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Fact Sheet
Office of International Women's Issues
Washington, DC
January 9, 2004

U.S. Commitment to Women in Iraq

Iraqi women greeted the capture of Saddam Hussein on December 13, 2003 with joyful relief. As one woman reported from an Iraqi women's conference taking place in Amman, Jordan, "Almost all broke into tears and sobs that the man who had managed to reach into each individual's personal life and rip it apart by killing their husbands, sons and fathers -- raping and maiming their women -- was brought to justice."

The United States is working with women in Iraq on programs that will broaden their political and economic opportunities and increase women's and girls' access to education and health care. In early 2003, the United States committed approximately $2.5 billion in humanitarian and reconstruction aid to Iraq. In November 2003, Congress approved President Bush's request for an additional $18.7 billion over the coming 18 months. Some of these funds will be used to restore Iraq's infrastructure, while other portions are allotted to democracy building, economic development, employment, medical, and educational needs, with full attention to the equal participation of women.

Political Participation and Civil Society


Women and the New Iraqi Fundamental Law. In November 2003, the Coalition Provisional Authority (CPA) and the Iraqi Governing Council agreed to a process to restore Iraq's sovereignty, beginning with a fundamental law leading to a permanent constitution. They agreed that a bill of rights would ensure equal rights for all Iraqis regardless of gender, sect, and ethnicity. While the United States was disappointed that no women were appointed to the initial preparatory committee for drafting a constitution, we are strongly encouraging Iraqis to ensure that women and women's rights are included in all facets of Iraq's political transition.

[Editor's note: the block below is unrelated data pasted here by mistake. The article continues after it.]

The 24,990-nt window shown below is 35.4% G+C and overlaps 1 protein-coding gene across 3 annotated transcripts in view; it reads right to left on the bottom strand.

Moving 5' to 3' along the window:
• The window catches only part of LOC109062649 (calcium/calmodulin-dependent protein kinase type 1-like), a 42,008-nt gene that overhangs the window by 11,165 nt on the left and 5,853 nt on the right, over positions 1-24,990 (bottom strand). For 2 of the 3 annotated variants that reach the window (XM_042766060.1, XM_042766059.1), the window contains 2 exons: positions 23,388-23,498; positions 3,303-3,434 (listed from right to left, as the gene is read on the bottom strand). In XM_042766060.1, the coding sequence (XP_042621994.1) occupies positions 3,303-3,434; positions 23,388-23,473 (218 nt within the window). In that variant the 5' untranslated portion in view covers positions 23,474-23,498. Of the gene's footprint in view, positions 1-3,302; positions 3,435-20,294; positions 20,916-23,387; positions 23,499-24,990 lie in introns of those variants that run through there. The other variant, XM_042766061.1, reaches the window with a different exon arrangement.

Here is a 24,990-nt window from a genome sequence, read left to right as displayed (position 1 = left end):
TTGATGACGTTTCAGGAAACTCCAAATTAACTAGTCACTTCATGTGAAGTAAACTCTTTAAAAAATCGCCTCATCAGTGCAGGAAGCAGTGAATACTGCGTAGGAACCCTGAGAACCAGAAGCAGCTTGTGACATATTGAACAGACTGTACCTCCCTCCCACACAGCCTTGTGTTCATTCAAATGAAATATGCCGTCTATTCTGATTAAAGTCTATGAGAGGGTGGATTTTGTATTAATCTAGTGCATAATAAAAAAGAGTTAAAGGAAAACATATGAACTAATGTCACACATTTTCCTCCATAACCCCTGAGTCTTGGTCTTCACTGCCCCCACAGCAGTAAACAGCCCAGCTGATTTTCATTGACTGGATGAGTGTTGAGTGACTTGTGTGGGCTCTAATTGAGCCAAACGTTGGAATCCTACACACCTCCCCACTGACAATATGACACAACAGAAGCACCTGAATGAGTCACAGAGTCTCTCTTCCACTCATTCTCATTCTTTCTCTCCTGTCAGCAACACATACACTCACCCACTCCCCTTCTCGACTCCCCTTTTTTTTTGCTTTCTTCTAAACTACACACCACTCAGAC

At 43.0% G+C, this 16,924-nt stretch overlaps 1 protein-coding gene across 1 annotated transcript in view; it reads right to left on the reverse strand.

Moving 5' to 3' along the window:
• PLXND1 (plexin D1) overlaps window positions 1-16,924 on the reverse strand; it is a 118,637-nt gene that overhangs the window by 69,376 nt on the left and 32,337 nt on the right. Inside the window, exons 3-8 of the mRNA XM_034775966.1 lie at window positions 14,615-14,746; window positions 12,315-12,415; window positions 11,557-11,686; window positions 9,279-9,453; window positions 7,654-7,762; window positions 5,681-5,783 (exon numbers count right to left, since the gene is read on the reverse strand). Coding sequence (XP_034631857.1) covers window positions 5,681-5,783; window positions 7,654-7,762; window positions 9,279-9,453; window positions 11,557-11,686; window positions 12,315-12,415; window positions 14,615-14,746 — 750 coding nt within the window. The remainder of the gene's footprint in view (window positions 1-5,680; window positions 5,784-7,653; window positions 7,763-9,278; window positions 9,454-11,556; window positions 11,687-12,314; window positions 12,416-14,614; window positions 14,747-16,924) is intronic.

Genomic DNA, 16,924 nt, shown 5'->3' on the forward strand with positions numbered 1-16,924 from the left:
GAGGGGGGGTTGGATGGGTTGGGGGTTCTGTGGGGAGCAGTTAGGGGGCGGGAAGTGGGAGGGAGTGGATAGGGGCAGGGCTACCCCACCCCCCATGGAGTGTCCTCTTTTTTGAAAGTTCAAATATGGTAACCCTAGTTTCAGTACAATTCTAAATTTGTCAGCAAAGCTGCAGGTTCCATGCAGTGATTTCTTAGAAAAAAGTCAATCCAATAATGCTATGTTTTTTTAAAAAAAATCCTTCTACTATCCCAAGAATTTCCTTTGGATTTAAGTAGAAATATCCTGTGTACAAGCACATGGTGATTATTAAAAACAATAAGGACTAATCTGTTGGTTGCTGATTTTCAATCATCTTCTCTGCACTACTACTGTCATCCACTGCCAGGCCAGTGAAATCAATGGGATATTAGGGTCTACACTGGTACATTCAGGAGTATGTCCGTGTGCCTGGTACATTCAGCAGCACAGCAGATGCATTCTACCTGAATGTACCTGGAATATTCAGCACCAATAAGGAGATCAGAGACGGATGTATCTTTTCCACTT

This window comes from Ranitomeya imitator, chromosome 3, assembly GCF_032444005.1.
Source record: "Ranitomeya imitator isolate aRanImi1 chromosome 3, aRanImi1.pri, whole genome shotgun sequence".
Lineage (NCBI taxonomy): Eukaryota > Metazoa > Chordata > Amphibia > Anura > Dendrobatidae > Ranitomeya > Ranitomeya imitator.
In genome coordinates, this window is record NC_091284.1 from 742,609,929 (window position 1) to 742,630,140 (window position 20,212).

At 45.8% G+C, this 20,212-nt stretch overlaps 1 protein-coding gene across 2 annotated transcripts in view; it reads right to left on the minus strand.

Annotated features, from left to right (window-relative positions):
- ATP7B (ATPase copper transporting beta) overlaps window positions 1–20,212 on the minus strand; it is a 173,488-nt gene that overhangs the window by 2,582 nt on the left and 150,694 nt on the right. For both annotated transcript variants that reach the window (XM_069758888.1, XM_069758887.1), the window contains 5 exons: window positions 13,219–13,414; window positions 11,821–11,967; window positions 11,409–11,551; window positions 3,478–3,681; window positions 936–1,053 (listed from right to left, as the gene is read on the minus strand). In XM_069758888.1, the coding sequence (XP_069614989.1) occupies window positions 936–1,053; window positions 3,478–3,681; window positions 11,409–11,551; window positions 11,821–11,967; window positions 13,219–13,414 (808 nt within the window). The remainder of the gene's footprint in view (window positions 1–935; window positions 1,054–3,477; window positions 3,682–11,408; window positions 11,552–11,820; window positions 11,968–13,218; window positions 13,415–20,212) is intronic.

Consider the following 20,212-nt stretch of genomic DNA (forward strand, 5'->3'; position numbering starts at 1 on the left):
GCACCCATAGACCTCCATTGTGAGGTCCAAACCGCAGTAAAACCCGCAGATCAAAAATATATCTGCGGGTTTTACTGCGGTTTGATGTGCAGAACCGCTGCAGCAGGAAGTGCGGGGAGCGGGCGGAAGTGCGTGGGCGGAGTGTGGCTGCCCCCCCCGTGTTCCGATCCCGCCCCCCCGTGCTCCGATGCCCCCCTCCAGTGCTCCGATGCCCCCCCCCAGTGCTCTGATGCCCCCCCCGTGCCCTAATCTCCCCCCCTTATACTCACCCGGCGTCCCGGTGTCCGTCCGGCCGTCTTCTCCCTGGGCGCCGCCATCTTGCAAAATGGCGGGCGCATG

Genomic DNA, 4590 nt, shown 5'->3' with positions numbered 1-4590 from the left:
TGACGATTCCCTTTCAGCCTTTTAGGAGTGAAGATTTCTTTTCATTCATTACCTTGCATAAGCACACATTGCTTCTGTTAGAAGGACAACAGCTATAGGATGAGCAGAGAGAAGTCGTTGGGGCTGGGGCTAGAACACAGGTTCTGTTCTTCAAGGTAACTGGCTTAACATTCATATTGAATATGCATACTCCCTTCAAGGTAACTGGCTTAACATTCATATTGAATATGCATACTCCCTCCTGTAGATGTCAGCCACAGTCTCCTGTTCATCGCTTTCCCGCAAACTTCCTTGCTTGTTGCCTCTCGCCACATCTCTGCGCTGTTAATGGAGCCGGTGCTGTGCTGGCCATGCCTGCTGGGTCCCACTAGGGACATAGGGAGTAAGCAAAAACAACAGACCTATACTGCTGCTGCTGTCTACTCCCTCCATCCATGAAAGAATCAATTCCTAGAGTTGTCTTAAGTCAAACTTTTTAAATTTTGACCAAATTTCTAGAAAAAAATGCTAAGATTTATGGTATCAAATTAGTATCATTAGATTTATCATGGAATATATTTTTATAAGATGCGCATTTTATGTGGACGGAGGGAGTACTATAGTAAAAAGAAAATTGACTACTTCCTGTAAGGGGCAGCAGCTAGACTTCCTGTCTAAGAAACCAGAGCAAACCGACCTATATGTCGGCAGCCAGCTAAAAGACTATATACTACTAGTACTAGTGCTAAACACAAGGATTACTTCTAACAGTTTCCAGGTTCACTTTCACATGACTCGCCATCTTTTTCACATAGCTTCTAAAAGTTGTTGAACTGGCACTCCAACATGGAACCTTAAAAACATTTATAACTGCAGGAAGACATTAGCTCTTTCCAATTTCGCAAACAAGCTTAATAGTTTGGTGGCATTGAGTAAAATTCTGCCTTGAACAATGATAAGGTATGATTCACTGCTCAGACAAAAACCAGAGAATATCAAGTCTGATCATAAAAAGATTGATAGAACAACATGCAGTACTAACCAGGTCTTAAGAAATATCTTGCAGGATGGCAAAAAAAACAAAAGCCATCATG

Iraqi Women in Governing, Local and Municipal Councils. With strong U.S. support, the Iraqi Governing Council, created in July 2003, included 3 women among its 25 members. The September 2003 assassination of Dr. Akila Al-Hashimi has not deterred others, such as Salimah Al-Khaffagi who has assumed Al-Hashimi's post and Nasreen Sideek Barwari who holds a key Cabinet portfolio as Minister of Public Works. Rend Rahim has been appointed as Principal Representative of Iraq to the United States. Six out of the 37 members of the Baghdad City Council are women, over 80 women serve on neighborhood and district councils around the capital, and many others have been elected to district, local and municipal councils in other regions. The United States continues to encourage greater representation for women in Iraq's political institutions.